Depending on your company’s size and industry, there could be thousands of transactions with potential customers occurring on a daily basis. As a business owner, it’s important to prepare your staff for all of the human-to-human contact these interactions will bring. In the moments when the people you employ are in actual contact with customers – whether it’s face-to-face, over the phone, or even online chat help options – they need to have the desire and know-how to provide sincere, helpful service. While there are inevitable hiccups and unfortunate negative experiences that occur, your response to them can be just as important as your preparation for them. Give your employees the freedom to use their best judgement when resolving these issues, but also incentivize behaviors that result in a positive interaction. Most customers will not only forgive a brand if its employees go out of their way to right a wrong, they’ll feel even more inclined to return as a customer. On the other hand, if the same employees are indifferent to those concerns, you can kiss those customers (and the revenue they represent) goodbye.


Bad Brand Personality Traits - Dullness

No matter what industry you are in, dull is never a good look for your brand. Think about the path your customers take before deciding whether or not to purchase from you. Likely, this path involves deciding between your product/service and a litany of competitors. If what you are offering to them – and, equally important, how you present it – doesn’t stand out from the pack, you’re bound to lose out to those competitors who took the time to develop a unique brand identity. Creativity isn’t reserved for painters and musicians; you can incorporate it into all of your business and marketing decisions. If you work with a marketing agency for some of these needs, stress to them how important it is to you to avoid dullness in your brand’s imagery, tone, and message. Even if you don’t, there’s plenty of easy and inexpensive ways to keep your brand fresh. Embrace the sense of humor of your employees and don’t be afraid to lift the curtain on what goes on behind the scenes. Consumers feel more comfortable doing business with a company that’s willing to poke a little fun at itself, and a great way to do this is creating fun videos with your employees and disseminating them across social media channels.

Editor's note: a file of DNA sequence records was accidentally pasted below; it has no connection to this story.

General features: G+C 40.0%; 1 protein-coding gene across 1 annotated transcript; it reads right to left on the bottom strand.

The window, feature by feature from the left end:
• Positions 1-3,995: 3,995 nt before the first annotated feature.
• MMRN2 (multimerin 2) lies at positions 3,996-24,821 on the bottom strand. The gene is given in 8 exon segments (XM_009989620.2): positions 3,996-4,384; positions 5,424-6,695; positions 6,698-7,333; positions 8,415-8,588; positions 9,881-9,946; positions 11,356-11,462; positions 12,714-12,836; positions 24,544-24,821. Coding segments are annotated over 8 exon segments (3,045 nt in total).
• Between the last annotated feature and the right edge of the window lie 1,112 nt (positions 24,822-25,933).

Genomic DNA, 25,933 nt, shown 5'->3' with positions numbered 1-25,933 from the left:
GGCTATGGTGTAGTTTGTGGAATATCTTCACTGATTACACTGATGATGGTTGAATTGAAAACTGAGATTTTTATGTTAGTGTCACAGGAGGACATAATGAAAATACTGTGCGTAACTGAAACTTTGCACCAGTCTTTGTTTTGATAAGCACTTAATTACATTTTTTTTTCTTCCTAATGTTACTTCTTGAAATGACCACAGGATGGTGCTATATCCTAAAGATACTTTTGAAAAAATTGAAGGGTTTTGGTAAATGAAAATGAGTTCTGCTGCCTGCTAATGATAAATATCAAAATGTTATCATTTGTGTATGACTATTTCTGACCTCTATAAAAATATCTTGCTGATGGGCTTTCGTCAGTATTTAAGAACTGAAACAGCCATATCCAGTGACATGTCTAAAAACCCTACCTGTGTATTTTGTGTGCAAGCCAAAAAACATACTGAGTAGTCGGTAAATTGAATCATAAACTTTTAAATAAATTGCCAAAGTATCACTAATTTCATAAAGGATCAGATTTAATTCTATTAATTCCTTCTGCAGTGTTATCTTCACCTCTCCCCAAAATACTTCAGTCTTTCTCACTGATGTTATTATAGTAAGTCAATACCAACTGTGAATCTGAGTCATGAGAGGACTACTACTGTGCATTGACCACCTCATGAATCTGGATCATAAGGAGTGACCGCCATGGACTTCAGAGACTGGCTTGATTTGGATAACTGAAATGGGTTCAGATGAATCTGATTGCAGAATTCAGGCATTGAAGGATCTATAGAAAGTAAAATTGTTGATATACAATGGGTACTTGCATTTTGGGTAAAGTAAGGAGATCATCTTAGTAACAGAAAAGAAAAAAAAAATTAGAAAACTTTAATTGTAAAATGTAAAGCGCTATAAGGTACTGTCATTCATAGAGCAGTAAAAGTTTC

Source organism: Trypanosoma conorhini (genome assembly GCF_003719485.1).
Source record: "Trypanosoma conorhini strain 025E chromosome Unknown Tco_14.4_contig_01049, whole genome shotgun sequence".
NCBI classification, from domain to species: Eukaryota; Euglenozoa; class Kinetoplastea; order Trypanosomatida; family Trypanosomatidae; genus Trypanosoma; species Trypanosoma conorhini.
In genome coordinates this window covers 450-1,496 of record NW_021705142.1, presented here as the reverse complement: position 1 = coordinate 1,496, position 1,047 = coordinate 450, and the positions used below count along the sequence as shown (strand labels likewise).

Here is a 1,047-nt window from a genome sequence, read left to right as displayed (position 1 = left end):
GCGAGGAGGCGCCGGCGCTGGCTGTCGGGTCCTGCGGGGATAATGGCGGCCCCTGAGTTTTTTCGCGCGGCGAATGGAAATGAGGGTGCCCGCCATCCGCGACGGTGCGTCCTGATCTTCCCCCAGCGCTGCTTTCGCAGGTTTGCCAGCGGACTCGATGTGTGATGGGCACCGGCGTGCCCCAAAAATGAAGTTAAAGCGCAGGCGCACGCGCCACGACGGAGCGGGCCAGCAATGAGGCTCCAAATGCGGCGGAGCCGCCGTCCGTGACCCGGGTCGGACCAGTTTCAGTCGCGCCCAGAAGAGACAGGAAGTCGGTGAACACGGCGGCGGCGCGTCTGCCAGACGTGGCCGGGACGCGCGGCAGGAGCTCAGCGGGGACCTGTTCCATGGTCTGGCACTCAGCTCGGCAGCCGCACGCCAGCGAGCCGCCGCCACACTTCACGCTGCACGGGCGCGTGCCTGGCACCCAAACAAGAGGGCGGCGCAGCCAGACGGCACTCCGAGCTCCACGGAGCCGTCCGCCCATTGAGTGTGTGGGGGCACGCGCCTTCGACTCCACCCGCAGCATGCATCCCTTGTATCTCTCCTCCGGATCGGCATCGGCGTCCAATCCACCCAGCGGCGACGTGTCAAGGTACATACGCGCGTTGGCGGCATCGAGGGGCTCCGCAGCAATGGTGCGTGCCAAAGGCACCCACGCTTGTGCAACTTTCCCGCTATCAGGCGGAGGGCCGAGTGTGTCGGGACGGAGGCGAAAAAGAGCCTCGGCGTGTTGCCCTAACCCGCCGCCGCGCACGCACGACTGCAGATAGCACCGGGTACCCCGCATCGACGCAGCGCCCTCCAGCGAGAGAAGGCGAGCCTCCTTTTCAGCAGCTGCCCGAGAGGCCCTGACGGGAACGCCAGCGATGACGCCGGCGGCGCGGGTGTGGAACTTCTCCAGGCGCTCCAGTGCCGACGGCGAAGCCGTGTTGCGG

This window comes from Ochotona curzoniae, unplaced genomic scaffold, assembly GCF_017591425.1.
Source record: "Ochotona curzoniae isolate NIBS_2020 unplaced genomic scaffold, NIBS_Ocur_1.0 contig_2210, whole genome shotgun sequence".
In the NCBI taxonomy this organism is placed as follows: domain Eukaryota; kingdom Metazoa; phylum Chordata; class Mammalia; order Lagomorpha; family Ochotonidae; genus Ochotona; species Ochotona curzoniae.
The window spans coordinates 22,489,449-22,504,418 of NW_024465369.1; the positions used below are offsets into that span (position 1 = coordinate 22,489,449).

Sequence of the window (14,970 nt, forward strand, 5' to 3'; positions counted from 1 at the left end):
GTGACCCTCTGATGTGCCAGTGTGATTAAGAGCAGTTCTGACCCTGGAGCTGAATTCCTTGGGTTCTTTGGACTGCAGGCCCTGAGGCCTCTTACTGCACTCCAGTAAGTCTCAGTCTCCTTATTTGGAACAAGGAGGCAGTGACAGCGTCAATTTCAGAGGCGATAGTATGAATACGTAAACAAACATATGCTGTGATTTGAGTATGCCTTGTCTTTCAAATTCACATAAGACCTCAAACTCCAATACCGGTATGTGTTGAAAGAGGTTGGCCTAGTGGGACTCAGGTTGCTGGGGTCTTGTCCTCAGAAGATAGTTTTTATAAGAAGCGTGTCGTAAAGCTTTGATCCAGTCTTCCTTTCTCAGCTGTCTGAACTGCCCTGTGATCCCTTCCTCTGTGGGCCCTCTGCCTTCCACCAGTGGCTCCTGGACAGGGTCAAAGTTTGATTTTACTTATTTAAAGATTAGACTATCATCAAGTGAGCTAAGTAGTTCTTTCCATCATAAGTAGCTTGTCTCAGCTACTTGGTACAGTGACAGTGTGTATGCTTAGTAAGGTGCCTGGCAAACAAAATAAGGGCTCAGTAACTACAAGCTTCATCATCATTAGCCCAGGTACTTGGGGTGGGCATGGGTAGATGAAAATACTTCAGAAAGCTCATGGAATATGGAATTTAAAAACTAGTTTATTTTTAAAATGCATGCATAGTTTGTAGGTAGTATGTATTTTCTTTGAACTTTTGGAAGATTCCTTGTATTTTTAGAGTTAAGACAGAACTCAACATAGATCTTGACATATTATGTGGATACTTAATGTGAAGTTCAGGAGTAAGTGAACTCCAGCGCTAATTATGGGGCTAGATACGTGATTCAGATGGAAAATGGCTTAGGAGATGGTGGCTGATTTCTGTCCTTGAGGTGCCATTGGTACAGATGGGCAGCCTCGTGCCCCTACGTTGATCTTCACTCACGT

Too Big to Be Human

There’s no reason to hide success – as an individual or as a business. You and your employees have worked hard to create a viable business model and execute it, so be proud of it. But from a branding perspective, increased success means new challenges – especially when that success comes quickly. If your brand has incorporated elements of ‘down-home’ authenticity and ‘mom and pop’ sensibilities, you’ve likely benefited from how endearing those ideas can be. As the company grows, however, those claims may start to seem insincere and hollow. So think about where your business is along that arc and adjust accordingly. Size isn’t a bad thing; it just means your message should be adjusted to reflect a different kind of authenticity. Even major brands can achieve a successfully authentic brand message, but they do it by highlighting individual examples of good customer service and positive interactions with customers. The key is to focus more on humanization (incorporating individual personalities of your employees is typically a great way to start with this) and less on size. One thing is for certain – a brand that comes across as too big to feel human is one that will scare away far too many of your potential customers.

At the end of the day, every company has a different approach to creating their optimal brand. The common denominators between successful brands are sincerity and consistency. Keeping these tenets top-of-mind while making branding and messaging decisions will go a long way towards keeping your customers happy and not scaring them away.